By Joel Bowman
Leaders may use SWFs to fund infrastructure projects, create jobs for region's population, economist says.
Cash-rich sovereign wealth funds (SWFs) may look to redirect their sizable capital surpluses towards domestic markets in the future, according to a leading economist.
Antonina Antonova, economist with Societe Generale Asset Management, said Gulf leaders could use SWFs in order to fund much needed infrastructure projects and create enough jobs for the region's booming population, reported UAE daily Gulf News.
"The future volume of overseas investments [by SWFs] will depend on the amount GCC states would dedicate to domestic economies, which have consistently suffered from under-investment, lagging behind China, India and Brazil,” Antonova told the newspaper.
“In addition, regional leaders are also facing the urgent need to create four million jobs over the next decade for its growing population, 40% of whom are below 15 years old and need to be educated and employed."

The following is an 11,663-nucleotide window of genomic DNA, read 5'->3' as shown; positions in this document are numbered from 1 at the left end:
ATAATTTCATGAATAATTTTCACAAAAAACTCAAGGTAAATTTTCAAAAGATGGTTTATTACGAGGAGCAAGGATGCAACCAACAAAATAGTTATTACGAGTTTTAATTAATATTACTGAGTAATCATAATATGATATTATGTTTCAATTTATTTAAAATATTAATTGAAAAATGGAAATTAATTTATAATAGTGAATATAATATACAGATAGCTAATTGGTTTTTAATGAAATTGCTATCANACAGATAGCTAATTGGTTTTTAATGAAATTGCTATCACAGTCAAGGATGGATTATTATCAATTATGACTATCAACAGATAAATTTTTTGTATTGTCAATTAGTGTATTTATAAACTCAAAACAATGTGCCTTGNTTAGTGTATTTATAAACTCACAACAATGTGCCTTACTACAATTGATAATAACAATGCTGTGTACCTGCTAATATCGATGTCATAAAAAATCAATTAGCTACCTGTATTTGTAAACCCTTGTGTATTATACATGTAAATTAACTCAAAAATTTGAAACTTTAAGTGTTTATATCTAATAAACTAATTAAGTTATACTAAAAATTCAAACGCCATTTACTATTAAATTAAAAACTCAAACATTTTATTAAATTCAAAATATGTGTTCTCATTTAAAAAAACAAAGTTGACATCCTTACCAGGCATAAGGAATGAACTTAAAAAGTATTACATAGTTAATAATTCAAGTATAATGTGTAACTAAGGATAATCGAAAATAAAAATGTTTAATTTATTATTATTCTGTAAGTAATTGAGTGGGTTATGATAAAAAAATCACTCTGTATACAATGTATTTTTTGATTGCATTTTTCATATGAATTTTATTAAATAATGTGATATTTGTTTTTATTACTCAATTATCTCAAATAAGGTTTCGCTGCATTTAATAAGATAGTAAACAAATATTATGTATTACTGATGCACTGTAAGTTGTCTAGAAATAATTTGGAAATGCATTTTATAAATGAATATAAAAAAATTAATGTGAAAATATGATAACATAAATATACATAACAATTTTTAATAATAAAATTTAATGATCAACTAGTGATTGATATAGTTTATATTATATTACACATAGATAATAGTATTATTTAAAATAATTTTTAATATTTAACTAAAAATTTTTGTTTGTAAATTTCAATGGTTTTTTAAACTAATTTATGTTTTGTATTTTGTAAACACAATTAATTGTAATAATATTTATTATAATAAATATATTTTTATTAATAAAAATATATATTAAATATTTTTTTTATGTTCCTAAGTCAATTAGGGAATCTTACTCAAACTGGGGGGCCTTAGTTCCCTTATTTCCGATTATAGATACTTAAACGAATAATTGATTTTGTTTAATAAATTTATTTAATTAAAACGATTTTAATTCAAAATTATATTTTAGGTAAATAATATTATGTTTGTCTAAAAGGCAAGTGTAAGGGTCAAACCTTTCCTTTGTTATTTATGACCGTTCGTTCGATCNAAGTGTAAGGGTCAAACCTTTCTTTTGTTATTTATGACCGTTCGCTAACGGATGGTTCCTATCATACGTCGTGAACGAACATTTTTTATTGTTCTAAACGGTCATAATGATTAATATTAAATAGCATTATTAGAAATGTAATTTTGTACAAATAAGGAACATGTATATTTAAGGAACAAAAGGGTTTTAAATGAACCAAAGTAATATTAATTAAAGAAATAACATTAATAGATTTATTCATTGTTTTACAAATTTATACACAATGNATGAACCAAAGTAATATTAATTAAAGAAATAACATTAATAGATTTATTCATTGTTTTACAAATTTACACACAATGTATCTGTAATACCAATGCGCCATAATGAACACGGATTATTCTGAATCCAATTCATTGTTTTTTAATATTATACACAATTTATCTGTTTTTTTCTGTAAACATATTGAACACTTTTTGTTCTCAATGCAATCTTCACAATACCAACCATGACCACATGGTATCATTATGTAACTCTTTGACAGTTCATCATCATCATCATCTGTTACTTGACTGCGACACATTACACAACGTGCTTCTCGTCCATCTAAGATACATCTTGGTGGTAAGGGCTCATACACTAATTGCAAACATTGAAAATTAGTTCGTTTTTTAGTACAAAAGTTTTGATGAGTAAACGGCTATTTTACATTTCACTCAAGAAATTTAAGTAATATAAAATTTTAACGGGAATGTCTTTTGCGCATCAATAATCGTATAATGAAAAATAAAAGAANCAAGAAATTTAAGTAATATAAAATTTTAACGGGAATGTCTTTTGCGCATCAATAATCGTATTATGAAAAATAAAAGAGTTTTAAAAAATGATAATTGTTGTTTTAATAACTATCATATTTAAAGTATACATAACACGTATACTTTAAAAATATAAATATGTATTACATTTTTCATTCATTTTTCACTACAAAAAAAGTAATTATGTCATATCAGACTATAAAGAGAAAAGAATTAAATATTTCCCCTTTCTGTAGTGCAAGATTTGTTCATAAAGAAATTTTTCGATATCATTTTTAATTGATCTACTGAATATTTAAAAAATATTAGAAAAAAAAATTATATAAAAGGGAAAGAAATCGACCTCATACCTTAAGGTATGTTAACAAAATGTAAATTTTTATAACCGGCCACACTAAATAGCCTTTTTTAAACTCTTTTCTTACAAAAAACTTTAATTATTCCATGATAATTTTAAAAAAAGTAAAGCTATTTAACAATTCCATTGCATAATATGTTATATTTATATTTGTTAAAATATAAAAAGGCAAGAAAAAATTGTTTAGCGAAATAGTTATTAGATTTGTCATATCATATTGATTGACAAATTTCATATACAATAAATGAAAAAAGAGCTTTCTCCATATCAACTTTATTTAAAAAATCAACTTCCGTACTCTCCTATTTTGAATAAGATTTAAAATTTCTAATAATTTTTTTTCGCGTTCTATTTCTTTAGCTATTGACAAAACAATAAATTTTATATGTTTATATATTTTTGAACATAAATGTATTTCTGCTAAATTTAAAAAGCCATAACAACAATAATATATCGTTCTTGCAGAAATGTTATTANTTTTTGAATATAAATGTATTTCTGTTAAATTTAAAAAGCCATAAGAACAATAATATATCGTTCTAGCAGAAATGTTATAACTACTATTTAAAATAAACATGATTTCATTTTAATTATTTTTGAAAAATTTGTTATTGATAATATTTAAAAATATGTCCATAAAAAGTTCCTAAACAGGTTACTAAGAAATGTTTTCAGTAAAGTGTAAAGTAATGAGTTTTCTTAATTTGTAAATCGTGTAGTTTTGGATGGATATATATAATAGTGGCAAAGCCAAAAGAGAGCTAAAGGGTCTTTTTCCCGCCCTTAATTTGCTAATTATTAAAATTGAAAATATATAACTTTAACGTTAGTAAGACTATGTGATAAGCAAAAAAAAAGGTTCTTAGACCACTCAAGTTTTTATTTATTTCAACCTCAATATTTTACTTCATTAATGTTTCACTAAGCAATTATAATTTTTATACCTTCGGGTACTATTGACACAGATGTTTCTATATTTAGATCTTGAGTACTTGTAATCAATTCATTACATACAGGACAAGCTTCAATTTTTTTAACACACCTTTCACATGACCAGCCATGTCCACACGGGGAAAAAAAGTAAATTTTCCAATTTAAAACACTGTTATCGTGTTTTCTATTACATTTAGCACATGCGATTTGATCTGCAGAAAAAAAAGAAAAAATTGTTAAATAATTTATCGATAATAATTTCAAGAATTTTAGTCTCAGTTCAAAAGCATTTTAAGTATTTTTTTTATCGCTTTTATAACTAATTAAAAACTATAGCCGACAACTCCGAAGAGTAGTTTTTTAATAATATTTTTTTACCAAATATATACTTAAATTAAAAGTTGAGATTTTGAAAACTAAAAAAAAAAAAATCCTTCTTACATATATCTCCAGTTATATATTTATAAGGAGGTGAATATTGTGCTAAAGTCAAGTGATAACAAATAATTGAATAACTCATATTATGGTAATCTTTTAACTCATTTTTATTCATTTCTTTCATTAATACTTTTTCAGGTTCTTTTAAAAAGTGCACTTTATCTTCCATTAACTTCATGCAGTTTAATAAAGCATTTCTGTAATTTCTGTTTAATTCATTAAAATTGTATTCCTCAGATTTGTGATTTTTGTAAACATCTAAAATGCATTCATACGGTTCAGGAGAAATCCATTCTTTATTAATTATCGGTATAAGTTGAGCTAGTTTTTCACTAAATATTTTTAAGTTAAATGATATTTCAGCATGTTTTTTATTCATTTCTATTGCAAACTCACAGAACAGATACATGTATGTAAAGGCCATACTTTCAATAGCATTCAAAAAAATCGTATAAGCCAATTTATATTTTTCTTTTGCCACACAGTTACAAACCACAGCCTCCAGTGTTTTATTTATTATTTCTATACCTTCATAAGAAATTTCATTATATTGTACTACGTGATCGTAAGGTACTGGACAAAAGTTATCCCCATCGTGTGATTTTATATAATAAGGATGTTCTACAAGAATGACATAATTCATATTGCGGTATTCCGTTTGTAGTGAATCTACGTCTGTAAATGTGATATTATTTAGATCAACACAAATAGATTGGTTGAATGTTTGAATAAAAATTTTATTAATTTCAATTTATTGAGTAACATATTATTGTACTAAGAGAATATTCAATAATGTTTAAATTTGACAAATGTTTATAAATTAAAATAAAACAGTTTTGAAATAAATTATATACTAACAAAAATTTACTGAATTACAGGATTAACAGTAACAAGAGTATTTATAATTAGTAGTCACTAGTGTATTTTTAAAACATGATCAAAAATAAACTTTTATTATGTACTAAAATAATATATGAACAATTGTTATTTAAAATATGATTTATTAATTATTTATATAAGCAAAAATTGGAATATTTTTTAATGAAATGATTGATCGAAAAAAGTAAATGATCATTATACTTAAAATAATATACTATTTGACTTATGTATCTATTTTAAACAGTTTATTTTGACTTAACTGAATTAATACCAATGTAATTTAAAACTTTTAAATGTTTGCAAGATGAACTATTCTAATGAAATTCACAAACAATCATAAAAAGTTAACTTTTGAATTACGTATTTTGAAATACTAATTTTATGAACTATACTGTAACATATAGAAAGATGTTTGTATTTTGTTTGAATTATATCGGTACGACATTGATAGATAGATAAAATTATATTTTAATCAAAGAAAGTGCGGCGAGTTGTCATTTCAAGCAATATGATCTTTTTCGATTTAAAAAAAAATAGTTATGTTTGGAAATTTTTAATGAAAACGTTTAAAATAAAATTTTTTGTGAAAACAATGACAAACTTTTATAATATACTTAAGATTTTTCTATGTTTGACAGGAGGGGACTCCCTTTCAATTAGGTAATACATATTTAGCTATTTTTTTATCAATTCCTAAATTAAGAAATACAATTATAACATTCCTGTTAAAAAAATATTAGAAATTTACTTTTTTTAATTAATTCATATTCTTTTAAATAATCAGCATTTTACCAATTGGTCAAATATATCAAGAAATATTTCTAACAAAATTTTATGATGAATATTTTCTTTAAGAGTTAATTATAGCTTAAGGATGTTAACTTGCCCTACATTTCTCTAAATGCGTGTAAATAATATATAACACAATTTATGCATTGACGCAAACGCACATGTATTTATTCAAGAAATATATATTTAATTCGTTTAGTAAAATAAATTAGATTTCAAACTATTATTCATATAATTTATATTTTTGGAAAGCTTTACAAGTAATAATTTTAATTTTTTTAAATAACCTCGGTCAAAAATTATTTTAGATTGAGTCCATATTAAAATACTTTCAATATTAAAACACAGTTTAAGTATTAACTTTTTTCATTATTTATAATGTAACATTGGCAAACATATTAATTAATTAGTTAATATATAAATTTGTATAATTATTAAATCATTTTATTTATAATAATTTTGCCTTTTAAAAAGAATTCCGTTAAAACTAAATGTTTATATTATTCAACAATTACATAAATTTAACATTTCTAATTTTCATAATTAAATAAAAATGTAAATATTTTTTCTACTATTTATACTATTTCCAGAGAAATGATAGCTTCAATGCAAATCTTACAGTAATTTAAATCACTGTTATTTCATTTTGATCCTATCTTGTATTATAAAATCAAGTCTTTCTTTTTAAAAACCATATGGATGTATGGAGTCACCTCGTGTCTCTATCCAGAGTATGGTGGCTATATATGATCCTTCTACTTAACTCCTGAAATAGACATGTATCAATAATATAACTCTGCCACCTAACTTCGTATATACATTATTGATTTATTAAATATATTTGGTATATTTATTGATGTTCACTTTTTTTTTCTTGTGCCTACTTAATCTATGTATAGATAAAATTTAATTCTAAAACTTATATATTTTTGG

Oil exporting states now control an estimated $2.5 to $3.8 trillion of foreign financial assets, with GCC countries accounting for a large portion of this, the newspaper said, adding that Gulf states' international reserves had grown from $90.5 billion in 2003 to $365 billion in 2007.
In the last year SWFs from the Gulf have begun to more aggressively target Western assets as government in the region look to diversify away from oil and gas.
SWFs came to the rescue of numerous US financial institutions in recent months as pressure from the wave of subprime loan defaults and foreclosures saw lenders post record losses.
State-run Kuwait Investment Authority (KIA) earlier this month agreed to invest $5 billion in Citigroup and Merrill Lynch & Company, both of which are struggling to cope with billions of dollars in writedowns from the subprime crisis.
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KIA joins the Abu Dhabi Investment Authority, which agreed in November to buy $7.5 billion of stock in Citigroup.